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Toddler Aggression

Toddlers: Why the Bad Seed Theory Is Kind of True

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Every parent of a toddler hopes his or her kid will "play nice," and it's always a shocker when your angel suddenly turns into a biting, hitting, and kicking little beast. While good parenting may indeed help thwart unwanted behavior, kids are actually preprogrammed for aggression, according to new research.

Related: Seven Common Household Items That Are Hidden Dangers For Toddlers

A study that gathered data from more than 1,200 children ages 1 to 4 found that, to a large extent, a toddler's tendency toward physical aggression stems from a genetic predisposition and is not caused by environmental factors such as watching violent cartoons or witnessing domestic strife. If you happen to have one of the more aggressive kids on the block, the odds are it's going to pass, and you needn't become overly alarmed and blame yourself. "Parents often feel guilty," lead author Eric Lacourse, a professor at the University of Montreal, tells Yahoo Shine. "They should look at physical aggression as a normal phase of development." While tantrums and other forms of acting out may be related, the data specifically focused on violent behavior.

The study, which compared over 660 sets of nonidentical and identical twins, found that the pairs who shared 100 percent of their DNA were far more likely to exhibit the same patterns of aggression than fraternal twins. In a statement, the researchers said that their results challenge previous studies of single children "in which many family or parent level factors were found to predict developmental trajectories of physical aggression during preschool." It added, "Our results suggest that the effect of those factors may not be as direct as was previously thought." Simply put, in the case of toddler aggression, nature appears to trump nurture.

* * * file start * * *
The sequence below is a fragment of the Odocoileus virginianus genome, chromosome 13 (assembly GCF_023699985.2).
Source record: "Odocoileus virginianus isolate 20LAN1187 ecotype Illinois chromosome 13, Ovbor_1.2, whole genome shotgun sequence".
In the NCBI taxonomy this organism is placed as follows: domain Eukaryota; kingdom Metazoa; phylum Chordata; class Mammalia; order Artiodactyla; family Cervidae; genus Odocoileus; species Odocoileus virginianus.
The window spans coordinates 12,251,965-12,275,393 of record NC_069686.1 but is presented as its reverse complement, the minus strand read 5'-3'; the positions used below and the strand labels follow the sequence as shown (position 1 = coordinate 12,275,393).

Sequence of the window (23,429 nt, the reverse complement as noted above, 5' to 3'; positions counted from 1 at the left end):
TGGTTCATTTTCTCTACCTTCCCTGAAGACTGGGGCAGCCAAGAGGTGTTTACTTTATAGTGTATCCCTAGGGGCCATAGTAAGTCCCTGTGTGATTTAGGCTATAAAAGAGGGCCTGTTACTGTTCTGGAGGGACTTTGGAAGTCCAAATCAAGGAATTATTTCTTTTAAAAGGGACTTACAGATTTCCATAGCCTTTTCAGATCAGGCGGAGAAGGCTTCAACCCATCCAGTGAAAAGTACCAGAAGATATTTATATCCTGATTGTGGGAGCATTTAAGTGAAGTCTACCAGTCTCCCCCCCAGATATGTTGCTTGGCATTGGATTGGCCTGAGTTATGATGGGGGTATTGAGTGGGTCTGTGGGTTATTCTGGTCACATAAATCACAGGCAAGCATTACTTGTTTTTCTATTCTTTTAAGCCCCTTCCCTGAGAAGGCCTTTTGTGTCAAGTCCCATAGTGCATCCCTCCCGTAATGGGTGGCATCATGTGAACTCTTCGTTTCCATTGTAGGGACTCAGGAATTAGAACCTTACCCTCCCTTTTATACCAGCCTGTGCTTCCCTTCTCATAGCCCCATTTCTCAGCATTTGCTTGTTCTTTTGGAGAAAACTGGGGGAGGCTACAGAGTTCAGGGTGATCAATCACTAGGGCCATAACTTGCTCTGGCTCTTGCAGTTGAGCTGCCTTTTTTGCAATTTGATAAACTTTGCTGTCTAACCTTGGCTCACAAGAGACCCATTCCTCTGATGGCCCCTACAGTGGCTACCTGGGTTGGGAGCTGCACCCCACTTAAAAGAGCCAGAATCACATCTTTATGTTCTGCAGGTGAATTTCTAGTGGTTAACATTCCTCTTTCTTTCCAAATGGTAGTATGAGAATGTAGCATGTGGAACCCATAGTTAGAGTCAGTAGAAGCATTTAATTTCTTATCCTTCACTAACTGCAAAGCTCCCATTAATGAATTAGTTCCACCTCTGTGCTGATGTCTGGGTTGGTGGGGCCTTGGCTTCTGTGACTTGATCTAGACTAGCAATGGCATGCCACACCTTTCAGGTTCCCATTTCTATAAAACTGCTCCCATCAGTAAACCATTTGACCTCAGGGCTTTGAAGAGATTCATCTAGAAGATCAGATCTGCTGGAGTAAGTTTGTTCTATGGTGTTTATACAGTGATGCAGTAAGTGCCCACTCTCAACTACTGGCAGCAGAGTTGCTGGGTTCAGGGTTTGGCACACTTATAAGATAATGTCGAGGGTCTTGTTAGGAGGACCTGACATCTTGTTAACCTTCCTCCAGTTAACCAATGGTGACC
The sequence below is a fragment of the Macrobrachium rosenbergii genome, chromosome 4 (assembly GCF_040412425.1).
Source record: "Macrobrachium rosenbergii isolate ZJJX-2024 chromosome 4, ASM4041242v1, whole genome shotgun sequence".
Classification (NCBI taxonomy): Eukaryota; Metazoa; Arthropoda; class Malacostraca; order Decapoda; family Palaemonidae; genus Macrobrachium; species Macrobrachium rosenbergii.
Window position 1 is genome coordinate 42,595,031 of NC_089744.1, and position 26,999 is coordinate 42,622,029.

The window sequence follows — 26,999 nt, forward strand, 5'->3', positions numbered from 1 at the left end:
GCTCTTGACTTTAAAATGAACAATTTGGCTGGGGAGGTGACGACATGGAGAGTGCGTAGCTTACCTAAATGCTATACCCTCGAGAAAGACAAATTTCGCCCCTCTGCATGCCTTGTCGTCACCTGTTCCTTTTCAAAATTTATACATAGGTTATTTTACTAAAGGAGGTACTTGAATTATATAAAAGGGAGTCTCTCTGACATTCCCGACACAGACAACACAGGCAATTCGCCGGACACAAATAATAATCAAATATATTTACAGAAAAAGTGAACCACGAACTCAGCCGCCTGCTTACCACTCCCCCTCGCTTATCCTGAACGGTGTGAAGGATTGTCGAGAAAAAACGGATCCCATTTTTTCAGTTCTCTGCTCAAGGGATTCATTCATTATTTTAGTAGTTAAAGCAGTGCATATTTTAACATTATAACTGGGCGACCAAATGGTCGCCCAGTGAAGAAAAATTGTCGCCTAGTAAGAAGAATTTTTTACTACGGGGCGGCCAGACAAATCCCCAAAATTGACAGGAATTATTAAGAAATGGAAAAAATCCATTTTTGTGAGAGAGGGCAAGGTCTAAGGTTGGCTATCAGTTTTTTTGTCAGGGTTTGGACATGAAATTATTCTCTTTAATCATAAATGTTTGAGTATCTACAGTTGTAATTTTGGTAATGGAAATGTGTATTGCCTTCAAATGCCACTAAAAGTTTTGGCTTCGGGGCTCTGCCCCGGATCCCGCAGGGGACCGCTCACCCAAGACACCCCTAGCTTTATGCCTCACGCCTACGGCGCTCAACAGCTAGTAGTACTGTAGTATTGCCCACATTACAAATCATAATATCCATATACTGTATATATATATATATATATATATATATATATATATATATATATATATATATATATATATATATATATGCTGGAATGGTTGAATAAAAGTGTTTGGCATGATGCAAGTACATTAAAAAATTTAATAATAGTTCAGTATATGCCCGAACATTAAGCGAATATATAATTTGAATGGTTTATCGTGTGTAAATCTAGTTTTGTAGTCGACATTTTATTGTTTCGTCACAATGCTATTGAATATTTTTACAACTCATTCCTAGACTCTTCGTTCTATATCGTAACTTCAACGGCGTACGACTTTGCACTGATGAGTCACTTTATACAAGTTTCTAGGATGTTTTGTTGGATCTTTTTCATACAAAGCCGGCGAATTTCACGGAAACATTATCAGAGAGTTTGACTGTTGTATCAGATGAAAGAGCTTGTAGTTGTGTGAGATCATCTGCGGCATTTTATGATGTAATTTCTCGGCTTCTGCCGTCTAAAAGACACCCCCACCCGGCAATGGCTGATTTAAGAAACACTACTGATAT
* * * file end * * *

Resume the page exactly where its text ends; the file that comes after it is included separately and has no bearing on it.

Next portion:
The study notes that in kids between the ages of 1 and 4, aggression peaks, and most children mature out of violent behavior. "There is no such thing as 'terrible 2s,'" adds Lacourse, who says that the onset, duration, and intensity of the unpleasant behavior vary significantly from kid to kid.

The researchers' analysis doesn't completely let parents off the hook, though. Lacourse says that the way parents deal with their toddlers' aggression can either help them grow out of it or perpetuate the cycle beyond early childhood and encourage chronic violent behavior. Young children can get stuck in a dynamic of blame and hostility with those around them, which disables them from maturing beyond the unwanted behavior. "Because early childhood propensities may evoke negative responses from parents and peers, and consequently create contexts where the use of physical aggression is maintained and reinforced, early physical aggression needs to be dealt with care," the study warns.

Parents should be neither too coercive nor too lenient, according to Lacourse. It's important to swiftly identify and discipline aggressive behavior in young children with age-appropriate punishments such as time-outs, he says. Harsh actions like screaming, spanking, or withholding love and affection may exacerbate the problem. Lacourse adds that if the behavior persists or parents feel overwhelmed, they should talk to their pediatrician about coping strategies or the possibility of other disruptive factors such as attention deficit hyperactivity disorder (ADHD). But in general, parents can rest assured that, for the majority of kids, being a terrible toddler is just a phase.

— Sarah B. Weir

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